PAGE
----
Without being willing to go it alone, I would have missed out on literally hundreds of great scenes like this one in Montana's rarely visited Tobacco Root Mountains.

Without being willing to go it alone, I would have missed out on literally hundreds of great scenes, like this one in Montana’s rarely-visited Tobacco Root Mountains.

I am new to mountain biking.  I am neither fit nor skilled.  I am slow.  I walk many obstacles.  I crash.  It seems I spend more time off the bike than on it.  I am proud;  I don’t want to be seen failing.  I don’t like seeing only the backsides of other riders.  And so . . . I ride alone.

My skills have improved, my fitness has improved, my confidence has improved.  I have now discovered the epic mountain bike ride; the mind-clearing, soul-cleansing, exhausting but exhilarating and rejuvenating catharsis that comes from six or eight hours of turning cranks in remote areas.  My cycling friends are all content to do quick, one or two hour sprints, but I want more.  The wilderness teaches me how well mountain biking is suited to alone time.  So I ride alone.

I have been transferred.  I now live in a place with one second-rate local trail, a three-hour drive to the nearest great trail, and understandably no mountain biking culture.  Why would anyone want to spend their weekend riding a second-rate trail, or spending six hours round trip in a car, when there’s world class walleye fishing in the immediate area?  And so, I continue to ride alone.

I have found a mountain bike race 2 1/2 hours from home.  I have not, nor will I ever have, great aerobic capacity.  I am built for sprints and one time shows of strength, not long forays into aerobic training zones.  When I think about it, it seems silly I have become obsessed with cycling, a very aerobic sport.  But obsessed I am, and I will ride, despite my natural limitations.  This time I will not only ride, but I will race.  I will meet others who are obsessed and as I ride against them, I will ride with them.  Amazingly I will find the podium (barely), thanks largely to a small field and the lack of a mountain biking culture.   But most of all, it was nice to not ride alone.

#31 trying to establish position on the pavement sprint before entering the singletrack. (photo: Lisa Fisch)

#31 trying to establish position on the pavement sprint before entering the singletrack. (photo: Lisa Fisch)

I have moved back to an area rich in quantity, quality, and variety of mountain biking trails.   I have met other cyclists.  We are well matched.  I still lag a bit aerobically, but compensate with a new explosion in technical skills.  But the togetherness is short-lived.  As I seek out more and more technical challenge, my riding partners prefer “buff” to “rad.”  A few rocks here and there are okay, but nonstop rock fests are not to their liking. But I am now obsessed with rocks.  Big rocks, small rocks, rollers, huckers, step ups, extended rock gardens.  I seek them like a drug sniffing dog working customs at a port of entry.  And so, once again I ride alone.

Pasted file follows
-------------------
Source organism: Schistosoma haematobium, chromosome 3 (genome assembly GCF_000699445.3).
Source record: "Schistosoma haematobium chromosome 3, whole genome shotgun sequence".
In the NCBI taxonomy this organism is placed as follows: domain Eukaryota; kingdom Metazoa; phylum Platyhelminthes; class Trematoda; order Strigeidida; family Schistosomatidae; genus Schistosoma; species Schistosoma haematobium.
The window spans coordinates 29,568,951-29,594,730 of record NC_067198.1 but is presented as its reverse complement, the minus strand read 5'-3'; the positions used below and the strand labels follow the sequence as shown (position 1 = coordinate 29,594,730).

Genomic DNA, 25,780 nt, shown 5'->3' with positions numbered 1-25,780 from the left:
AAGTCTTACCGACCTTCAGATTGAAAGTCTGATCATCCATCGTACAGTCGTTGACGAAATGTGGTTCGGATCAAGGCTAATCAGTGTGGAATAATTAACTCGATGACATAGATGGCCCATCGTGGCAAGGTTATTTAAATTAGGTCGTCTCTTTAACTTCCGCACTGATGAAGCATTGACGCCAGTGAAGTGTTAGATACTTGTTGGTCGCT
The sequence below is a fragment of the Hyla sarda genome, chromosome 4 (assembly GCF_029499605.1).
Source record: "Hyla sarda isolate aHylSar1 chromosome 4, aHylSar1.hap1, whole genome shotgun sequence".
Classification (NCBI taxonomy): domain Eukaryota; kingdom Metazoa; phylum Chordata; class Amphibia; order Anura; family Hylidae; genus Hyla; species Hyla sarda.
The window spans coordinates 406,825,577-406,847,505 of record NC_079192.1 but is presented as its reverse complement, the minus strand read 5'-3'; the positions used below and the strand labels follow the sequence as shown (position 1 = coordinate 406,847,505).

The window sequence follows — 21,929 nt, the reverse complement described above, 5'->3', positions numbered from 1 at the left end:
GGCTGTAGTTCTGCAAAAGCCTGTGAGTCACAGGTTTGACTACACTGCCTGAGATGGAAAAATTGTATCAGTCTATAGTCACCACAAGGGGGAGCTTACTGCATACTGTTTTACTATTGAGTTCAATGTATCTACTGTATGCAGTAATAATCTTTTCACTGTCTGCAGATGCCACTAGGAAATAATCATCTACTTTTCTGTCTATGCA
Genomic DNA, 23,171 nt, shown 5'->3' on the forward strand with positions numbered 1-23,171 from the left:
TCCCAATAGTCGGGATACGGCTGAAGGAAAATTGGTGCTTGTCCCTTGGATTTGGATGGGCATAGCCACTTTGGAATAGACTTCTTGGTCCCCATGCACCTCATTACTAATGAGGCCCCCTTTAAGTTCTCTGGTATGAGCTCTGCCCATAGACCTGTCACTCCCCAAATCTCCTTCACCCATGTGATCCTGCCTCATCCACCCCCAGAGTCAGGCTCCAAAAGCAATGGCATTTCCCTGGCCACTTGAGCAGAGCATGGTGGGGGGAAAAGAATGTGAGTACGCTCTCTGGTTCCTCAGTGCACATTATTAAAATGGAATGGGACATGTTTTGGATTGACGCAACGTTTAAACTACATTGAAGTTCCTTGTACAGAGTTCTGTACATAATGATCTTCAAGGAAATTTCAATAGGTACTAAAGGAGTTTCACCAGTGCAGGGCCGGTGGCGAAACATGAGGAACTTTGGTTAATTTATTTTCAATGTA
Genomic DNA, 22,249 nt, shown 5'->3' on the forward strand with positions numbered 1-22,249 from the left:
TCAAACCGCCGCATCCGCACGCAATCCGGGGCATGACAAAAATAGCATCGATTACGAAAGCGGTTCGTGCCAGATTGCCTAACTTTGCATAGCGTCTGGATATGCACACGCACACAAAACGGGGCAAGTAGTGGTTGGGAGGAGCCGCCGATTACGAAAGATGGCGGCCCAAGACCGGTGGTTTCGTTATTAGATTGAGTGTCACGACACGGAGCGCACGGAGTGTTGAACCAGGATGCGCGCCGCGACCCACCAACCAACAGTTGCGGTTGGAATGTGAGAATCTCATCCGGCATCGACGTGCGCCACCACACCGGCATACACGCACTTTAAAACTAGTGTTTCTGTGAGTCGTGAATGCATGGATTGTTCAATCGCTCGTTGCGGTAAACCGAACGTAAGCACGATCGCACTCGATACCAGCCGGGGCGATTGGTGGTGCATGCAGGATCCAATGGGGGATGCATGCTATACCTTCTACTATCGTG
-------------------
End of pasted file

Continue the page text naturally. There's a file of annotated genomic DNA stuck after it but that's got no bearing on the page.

Why don't my friends want to ride this with me?

Why don’t my friends want to ride this with me?

I have found a group of riders much to my liking.  They share my mountain biking aesthetic.  While they are all fit and can pound out miles by the dozens, they’d rather head for the rocks, even stopping to session the best features, egging each other on to try new things and reveling in the shared joy of each others’ accomplishments.  Tonight we will hit our favorite features at night for an entirely new experience.  After sessioning a challenging rock garden, we pause at the top of a knife edge ridge overlooking the city to commune and . . . light up?  At once, the crisp, clean mountain air is annihilated by the stench of burning weed.  Off to the side, I sit alone . . . and tomorrow, I shall ride alone once more.

I have a new obsession: new trails!  I have always been a short attention span kind of guy and I am easily  bored with repetition and routine.  I must ride a new trail every chance I get.  My biking friends are happy to ride the same few trails over and over and over again.  I cannot abide this; I must seek out the new, even if the new may be a less impressive trail overall.  My riding buddies demand a guarantee that they will be able to complete their anticipated loop, while I am willing to take a chance a trail may dead end, prove unrideable, or otherwise fail to justify the effort required to get there.   And so I ride alone, often far from home.